Greek Questions

We, Europe that is, are just hours away from knowing which party will take power in Greece.  As I write, the polls are open and Syrzia are in the lead.  I am sure everyone reading this knows, like me, that Syrzia wish to renegotiate the bailout terms set by the Troika. No one knows what will happen if these renegotiations go ahead, we’re in unchartered territory here.

However, it’s clear there is a possibility that Greece might leave the Euro and EU.  The common belief is that which ever new currency comes into play shall be devalued against the Euro, forcing local produced products prices to drop (good for exports) and imported goods prices to rise (good for the domestic economy as more demand is placed on local goods, more needs to be produced and jobs are created).

Almost 2 million british residents visit Greece per year, the vast majority between the months of June and September during high tourist season.  2 million is huge.  Tourism matters.  Greece is one of the most visited countries in the world and thus tourism is a big part of the economy.  80% of the economy is driven by the service sector.

What would an exit mean for tourists and tour operators? I have no idea.  I only have maybes.  Here are some;

1.  Prices drop and more tourists wish to visit.  Great news for tour operators and holiday companies.

2.  Prices drop and it looks attractive but there is local unrest, strikes, demonstrations or worse putting visitors off.  Disaster for tour operators who have flights and hotels committed to the destinations.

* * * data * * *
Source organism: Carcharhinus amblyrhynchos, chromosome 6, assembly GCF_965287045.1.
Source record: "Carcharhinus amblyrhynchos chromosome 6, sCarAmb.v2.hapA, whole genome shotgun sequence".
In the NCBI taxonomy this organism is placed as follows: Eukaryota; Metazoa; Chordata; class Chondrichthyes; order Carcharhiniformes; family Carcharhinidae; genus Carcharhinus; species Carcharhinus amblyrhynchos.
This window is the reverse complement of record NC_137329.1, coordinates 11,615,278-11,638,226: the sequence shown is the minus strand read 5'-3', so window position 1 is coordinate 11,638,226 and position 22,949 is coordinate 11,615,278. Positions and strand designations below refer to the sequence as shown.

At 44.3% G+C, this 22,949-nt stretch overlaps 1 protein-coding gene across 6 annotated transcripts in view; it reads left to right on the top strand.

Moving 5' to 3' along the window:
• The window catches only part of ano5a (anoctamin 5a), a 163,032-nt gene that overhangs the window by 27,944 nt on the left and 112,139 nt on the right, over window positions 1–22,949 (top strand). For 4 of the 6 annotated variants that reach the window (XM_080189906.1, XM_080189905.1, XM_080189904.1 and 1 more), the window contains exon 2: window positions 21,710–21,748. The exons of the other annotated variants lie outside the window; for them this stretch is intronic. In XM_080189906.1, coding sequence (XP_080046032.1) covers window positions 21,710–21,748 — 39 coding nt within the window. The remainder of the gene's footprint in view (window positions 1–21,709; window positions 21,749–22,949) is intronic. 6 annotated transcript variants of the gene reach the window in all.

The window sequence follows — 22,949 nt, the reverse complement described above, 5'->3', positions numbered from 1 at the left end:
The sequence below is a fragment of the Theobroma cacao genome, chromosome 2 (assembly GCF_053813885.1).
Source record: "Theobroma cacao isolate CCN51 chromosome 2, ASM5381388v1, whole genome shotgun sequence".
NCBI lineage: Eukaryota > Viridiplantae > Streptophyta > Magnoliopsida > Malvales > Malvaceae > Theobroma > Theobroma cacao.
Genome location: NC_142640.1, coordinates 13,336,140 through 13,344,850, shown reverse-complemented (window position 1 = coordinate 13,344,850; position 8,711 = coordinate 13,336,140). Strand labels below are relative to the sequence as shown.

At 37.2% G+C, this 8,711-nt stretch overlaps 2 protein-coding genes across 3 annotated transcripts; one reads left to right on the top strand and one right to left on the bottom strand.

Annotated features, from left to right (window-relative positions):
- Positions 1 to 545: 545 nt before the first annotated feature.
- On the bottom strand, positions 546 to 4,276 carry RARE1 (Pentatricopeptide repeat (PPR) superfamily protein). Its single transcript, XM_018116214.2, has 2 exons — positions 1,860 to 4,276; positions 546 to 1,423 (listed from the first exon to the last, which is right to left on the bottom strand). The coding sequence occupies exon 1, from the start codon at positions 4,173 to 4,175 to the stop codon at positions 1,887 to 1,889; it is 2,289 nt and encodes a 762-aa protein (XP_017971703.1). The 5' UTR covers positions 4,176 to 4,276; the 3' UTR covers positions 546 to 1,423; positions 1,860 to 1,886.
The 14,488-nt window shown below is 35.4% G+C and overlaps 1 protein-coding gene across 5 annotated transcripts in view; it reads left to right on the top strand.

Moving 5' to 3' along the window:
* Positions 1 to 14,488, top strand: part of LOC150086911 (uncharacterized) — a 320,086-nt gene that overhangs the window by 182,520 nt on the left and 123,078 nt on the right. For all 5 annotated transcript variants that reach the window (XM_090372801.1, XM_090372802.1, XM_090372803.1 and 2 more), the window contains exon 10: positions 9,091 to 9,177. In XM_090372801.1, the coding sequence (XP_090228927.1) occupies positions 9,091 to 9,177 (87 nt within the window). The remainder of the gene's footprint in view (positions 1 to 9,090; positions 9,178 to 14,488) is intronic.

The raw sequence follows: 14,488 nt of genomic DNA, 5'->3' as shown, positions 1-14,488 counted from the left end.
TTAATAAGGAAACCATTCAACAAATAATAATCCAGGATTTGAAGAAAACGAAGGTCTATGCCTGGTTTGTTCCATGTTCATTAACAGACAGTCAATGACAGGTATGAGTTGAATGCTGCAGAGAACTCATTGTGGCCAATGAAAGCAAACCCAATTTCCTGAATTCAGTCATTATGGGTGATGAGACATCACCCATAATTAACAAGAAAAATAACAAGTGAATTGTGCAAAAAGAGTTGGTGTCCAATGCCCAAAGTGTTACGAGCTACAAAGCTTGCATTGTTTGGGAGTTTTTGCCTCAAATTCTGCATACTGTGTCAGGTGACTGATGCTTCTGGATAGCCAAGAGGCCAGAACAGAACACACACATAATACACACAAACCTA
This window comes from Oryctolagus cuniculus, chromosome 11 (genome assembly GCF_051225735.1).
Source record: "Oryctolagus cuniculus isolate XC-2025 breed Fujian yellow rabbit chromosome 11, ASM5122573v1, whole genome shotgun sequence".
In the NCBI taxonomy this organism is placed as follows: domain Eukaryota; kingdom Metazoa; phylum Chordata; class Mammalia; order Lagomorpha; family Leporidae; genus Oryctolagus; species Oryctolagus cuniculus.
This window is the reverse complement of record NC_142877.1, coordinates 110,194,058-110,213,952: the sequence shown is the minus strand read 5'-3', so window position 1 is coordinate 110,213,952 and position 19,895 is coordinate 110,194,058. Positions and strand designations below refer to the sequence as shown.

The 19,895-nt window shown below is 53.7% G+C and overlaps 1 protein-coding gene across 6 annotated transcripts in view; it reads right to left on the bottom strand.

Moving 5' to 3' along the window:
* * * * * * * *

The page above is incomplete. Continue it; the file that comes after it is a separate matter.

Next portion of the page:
3.  Due to uncertainly many book there holidays to other european destinations such as Spain, Italy, etc…  this will place extra pressure on those beds and various holiday companies will battle for availability.  Prices might rise as demand rises.  This is also a disaster for Greece and holiday companies as price drops in Greece make no difference to demand whilst there is an extra pressure on making sure each holiday company has enough beds elsewhere.

The only thing I am certain of is that no one knows what will happen.  I hope Greece recovers either way, its awful to hear of the high unemployment rates and the struggle. It should be interesting to hear the results later today.  Greece is on of my favourite places to visit in the world.  For anyone who hasn’t visited, I highly recommend it, get out there!

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